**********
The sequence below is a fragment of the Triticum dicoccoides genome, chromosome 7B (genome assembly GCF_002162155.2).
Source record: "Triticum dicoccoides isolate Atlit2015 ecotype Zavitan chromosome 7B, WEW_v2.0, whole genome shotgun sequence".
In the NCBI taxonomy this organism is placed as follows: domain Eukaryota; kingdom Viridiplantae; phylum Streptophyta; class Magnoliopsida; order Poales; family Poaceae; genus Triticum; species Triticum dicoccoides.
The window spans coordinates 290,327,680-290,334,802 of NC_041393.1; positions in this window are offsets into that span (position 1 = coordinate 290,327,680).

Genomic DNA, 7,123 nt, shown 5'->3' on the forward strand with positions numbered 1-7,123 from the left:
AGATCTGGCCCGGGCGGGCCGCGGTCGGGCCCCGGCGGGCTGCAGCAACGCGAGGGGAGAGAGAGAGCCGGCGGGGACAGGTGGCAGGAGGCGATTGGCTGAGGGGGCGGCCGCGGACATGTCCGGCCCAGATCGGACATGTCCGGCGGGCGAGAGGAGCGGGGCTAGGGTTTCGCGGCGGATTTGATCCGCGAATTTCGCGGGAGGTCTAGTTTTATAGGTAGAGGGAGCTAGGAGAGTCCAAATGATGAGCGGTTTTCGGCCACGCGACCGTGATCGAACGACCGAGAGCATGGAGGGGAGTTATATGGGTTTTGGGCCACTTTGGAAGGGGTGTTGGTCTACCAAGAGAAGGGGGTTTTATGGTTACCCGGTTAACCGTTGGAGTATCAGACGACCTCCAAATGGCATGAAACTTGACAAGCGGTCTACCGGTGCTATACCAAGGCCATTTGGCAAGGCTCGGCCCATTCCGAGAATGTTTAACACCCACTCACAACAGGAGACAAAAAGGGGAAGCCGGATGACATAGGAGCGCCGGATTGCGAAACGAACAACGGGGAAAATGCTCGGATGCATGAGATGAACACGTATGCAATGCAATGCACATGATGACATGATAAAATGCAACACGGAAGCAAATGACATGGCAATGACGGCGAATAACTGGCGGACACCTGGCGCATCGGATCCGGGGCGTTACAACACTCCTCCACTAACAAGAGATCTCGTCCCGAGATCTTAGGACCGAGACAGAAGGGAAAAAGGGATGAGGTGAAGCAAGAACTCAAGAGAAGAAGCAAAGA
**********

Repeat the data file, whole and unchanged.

The sequence below is a fragment of the Triticum dicoccoides genome, chromosome 7B (genome assembly GCF_002162155.2).
Source record: "Triticum dicoccoides isolate Atlit2015 ecotype Zavitan chromosome 7B, WEW_v2.0, whole genome shotgun sequence".
In the NCBI taxonomy this organism is placed as follows: domain Eukaryota; kingdom Viridiplantae; phylum Streptophyta; class Magnoliopsida; order Poales; family Poaceae; genus Triticum; species Triticum dicoccoides.
The window spans coordinates 290,327,680-290,334,802 of NC_041393.1; positions in this window are offsets into that span (position 1 = coordinate 290,327,680).

Genomic DNA, 7,123 nt, shown 5'->3' on the forward strand with positions numbered 1-7,123 from the left:
AGATCTGGCCCGGGCGGGCCGCGGTCGGGCCCCGGCGGGCTGCAGCAACGCGAGGGGAGAGAGAGAGCCGGCGGGGACAGGTGGCAGGAGGCGATTGGCTGAGGGGGCGGCCGCGGACATGTCCGGCCCAGATCGGACATGTCCGGCGGGCGAGAGGAGCGGGGCTAGGGTTTCGCGGCGGATTTGATCCGCGAATTTCGCGGGAGGTCTAGTTTTATAGGTAGAGGGAGCTAGGAGAGTCCAAATGATGAGCGGTTTTCGGCCACGCGACCGTGATCGAACGACCGAGAGCATGGAGGGGAGTTATATGGGTTTTGGGCCACTTTGGAAGGGGTGTTGGTCTACCAAGAGAAGGGGGTTTTATGGTTACCCGGTTAACCGTTGGAGTATCAGACGACCTCCAAATGGCATGAAACTTGACAAGCGGTCTACCGGTGCTATACCAAGGCCATTTGGCAAGGCTCGGCCCATTCCGAGAATGTTTAACACCCACTCACAACAGGAGACAAAAAGGGGAAGCCGGATGACATAGGAGCGCCGGATTGCGAAACGAACAACGGGGAAAATGCTCGGATGCATGAGATGAACACGTATGCAATGCAATGCACATGATGACATGATAAAATGCAACACGGAAGCAAATGACATGGCAATGACGGCGAATAACTGGCGGACACCTGGCGCATCGGATCCGGGGCGTTACAACACTCCTCCACTAACAAGAGATCTCGTCCCGAGATCTTAGGACCGAGACAGAAGGGAAAAAGGGATGAGGTGAAGCAAGAACTCAAGAGAAGAAGCAAAGA